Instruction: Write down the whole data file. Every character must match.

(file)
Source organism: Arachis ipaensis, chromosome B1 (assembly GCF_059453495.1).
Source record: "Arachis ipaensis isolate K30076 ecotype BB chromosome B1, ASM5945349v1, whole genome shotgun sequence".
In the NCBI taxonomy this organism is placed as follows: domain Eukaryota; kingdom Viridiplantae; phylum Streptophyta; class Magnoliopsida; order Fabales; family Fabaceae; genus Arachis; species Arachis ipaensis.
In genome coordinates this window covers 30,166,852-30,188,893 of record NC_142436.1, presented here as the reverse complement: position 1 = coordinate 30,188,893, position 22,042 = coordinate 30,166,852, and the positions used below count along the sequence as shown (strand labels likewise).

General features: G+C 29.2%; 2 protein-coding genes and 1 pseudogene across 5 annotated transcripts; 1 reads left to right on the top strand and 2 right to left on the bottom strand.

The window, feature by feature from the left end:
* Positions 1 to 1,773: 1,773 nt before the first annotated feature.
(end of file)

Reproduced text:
Source organism: Arachis ipaensis, chromosome B1 (assembly GCF_059453495.1).
Source record: "Arachis ipaensis isolate K30076 ecotype BB chromosome B1, ASM5945349v1, whole genome shotgun sequence".
In the NCBI taxonomy this organism is placed as follows: domain Eukaryota; kingdom Viridiplantae; phylum Streptophyta; class Magnoliopsida; order Fabales; family Fabaceae; genus Arachis; species Arachis ipaensis.
In genome coordinates this window covers 30,166,852-30,188,893 of record NC_142436.1, presented here as the reverse complement: position 1 = coordinate 30,188,893, position 22,042 = coordinate 30,166,852, and the positions used below count along the sequence as shown (strand labels likewise).

General features: G+C 29.2%; 2 protein-coding genes and 1 pseudogene across 5 annotated transcripts; 1 reads left to right on the top strand and 2 right to left on the bottom strand.

The window, feature by feature from the left end:
* Positions 1 to 1,773: 1,773 nt before the first annotated feature.